My goal in that case was to get the data items arranged in the original (vertical) order in a single column, like this:
This time around, I had a somewhat different objective. It seemed likely to require me to continue past the outcome just shown, to return the data to their original columns, but without the empty spaces between them, like this:
The question for this post was, how would I do that?
The formula for that was =IF(A1="","",CELL("address",A1)&"--"&A1). Now I could set up a shadow table, matching the original one cell for cell, with the same number of rows and columns, and with each cell containing this kind of CELL formula.
With that done, I could copy the parallel table to a word processor that would have the ability to remove line breaks. (The find-and-replace symbol for a line break in Microsoft Word was usually ^p.) The table I was working on had 100 columns and about 3,000 rows. Each column had just 30 actual data items, so there were a total of exactly 3,000 (not 300,000) actual data items in that table; all the other cells were blank. Word 2003 was not able to accommodate this table initially, so I pasted it into Notepad++ and saved it as a text file, and then opened that in Word. After a series of find-and-replace operations (replacing double tabs (i.e., ^t^t) and so forth), I wound up with a single column of entries, 53 pages long.
I pasted that list back into a different Excel table, temporarily, for further operations. I parsed the entries into separate columns, using FIND to divide each item into its address and its contents. In the first cell shown in the example above, the address was $A$1 and the contents were 3. Now I had the 30 items that had originally been in column A, the 30 items that had been in column B, and so forth, without any of those blank cells. This resulting set of 3,000 items was all still just in one long column, but I could sort them in column order; I could take another few steps and sort them in row order; or I could sort them by increasing data item value.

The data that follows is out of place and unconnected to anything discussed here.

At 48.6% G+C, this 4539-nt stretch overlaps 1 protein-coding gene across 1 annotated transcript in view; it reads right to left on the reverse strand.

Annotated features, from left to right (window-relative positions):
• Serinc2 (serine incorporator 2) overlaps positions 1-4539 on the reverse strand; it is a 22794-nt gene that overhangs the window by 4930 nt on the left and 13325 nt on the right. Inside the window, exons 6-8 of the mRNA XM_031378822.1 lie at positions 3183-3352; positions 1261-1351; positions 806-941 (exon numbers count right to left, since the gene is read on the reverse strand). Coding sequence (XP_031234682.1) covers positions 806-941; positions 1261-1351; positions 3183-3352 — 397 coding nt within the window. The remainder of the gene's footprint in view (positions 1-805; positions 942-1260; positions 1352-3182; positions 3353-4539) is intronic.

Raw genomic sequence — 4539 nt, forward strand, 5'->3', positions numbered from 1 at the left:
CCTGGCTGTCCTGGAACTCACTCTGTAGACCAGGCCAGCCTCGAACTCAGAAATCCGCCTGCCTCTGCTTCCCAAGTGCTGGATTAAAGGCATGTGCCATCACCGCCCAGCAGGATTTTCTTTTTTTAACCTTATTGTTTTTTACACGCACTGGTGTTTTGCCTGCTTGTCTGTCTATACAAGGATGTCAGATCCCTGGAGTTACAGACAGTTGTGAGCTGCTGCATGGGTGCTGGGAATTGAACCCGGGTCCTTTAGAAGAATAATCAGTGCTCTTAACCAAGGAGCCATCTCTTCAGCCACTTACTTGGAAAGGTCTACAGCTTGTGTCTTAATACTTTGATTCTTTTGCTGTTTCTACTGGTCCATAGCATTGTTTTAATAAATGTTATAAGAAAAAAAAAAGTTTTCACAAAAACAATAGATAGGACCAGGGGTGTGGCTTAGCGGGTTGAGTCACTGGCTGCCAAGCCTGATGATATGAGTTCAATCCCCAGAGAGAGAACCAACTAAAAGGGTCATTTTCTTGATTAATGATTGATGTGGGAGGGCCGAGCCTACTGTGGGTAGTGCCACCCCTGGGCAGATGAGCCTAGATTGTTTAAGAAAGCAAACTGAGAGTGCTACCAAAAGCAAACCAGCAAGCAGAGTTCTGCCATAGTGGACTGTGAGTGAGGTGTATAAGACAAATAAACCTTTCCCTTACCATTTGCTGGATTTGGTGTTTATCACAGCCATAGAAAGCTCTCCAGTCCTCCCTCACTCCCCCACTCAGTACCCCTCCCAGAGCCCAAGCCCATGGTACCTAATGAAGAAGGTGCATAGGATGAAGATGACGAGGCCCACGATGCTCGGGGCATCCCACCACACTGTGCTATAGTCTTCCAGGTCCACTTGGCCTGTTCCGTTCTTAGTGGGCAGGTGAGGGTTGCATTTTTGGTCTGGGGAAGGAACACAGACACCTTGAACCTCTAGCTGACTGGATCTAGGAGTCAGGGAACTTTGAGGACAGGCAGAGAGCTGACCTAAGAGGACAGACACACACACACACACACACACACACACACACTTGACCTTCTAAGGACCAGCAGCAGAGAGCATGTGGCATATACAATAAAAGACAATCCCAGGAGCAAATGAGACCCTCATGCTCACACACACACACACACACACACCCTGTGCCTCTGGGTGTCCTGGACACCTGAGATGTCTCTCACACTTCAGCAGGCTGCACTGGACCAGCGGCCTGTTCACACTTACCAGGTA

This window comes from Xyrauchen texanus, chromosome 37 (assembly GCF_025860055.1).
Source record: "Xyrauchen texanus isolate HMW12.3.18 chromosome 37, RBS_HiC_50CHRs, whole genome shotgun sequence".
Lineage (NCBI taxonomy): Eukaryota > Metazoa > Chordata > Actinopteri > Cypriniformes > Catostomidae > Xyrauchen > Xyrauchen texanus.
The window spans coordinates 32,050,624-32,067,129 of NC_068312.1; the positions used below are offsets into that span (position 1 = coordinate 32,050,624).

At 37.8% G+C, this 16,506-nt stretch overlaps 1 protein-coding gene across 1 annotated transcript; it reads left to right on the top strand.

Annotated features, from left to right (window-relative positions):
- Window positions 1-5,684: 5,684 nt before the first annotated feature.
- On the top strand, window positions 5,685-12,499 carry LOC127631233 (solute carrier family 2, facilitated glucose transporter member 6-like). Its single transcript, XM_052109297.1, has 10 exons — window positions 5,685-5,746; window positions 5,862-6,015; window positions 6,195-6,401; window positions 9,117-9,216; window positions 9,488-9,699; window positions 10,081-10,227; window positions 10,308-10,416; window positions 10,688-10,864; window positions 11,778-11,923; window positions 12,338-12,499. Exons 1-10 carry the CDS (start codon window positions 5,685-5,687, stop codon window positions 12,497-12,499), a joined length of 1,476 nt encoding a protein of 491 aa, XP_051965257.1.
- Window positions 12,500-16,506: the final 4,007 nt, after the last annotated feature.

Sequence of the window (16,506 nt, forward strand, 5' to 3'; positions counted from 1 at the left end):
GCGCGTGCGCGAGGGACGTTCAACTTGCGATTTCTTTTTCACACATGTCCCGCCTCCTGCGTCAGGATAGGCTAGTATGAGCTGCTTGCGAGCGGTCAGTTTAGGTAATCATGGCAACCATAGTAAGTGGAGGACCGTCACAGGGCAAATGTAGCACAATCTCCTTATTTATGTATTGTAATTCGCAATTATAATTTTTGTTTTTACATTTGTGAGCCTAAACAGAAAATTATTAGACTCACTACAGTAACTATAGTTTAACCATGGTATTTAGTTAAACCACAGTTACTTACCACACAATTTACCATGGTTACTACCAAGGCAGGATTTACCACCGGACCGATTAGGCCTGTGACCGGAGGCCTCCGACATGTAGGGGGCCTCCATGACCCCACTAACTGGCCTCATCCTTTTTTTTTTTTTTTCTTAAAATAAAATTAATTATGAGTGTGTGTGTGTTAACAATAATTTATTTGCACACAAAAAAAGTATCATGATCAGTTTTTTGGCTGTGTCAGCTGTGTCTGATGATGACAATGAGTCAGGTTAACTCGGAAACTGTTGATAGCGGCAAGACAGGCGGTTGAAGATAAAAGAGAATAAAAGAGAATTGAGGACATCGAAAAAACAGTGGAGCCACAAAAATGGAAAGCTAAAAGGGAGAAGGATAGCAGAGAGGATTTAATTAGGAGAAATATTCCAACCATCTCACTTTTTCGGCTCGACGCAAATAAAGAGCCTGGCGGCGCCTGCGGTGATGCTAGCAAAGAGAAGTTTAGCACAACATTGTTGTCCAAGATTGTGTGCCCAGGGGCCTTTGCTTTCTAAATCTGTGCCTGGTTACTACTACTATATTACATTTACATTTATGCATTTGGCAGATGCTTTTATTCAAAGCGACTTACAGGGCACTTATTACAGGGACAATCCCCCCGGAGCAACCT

So at that point, I had achieved approximately what I had tried to do in at least one of the preceding posts. Now there was the additional step of getting the 30 items pertaining to column A back into column A, leaving me with a table 100 columns wide but only 30 (not 3,000) rows deep. To do this, I did go ahead and isolate out the column and row information into separate columns. It was awkward to put the Excel column letters into proper order -- getting AA after Y, and so forth -- so I set up another column with numbers as substitute column indicators. To do that, I did a unique data filter to get just a single representative from each column (e.g., AA, AB, ...), and then did a VLOOKUP to the appropriate number in a table built from that unique filter (e.g., Y = 1, Z = 2, AA = 3 ...). This gave me a table which, after sorting, began like this:
I further modified this table by adding a Row # column after the existing Row column. For this project, I didn't care what row the item came from in the original spreadsheet; I just cared that it was sorted in proper row order and that it would appear somewhere within rows 1-30 of my new table. So the numbers in this new Row # column just ran from 1 to 30, matching the 30 items from a given column in the original spreadsheet (e.g., Y), and then they started over again at 1 and ran up to 30 for the next original column (e.g., Z), and so forth). This was easy enough to arrange: after setting up the first set of 1 to 30, the cells in all following rows could just refer to the value appearing 30 rows up. So now I had set of 1, 2, 3 ... 30, appearing over and over again, all the way down my new Row # column. I added a new NAddress column to express the combination of row and column:
With that in place, I could do a lookup to complete the job. This called for two tables. The top left corners of those two tables looked like this:
Note the formulas shown for the top left data cell in each of these two tables. The first table produced the thing that I would be looking for in my VLOOKUP; the second was the final data table.
I soon discovered that I should have included a VALUE formula in that final table's calculations; the resulting data were behaving like strings, not numbers, so I did have to do that additional transformation. Otherwise, though, the data checked out OK, so this task was done.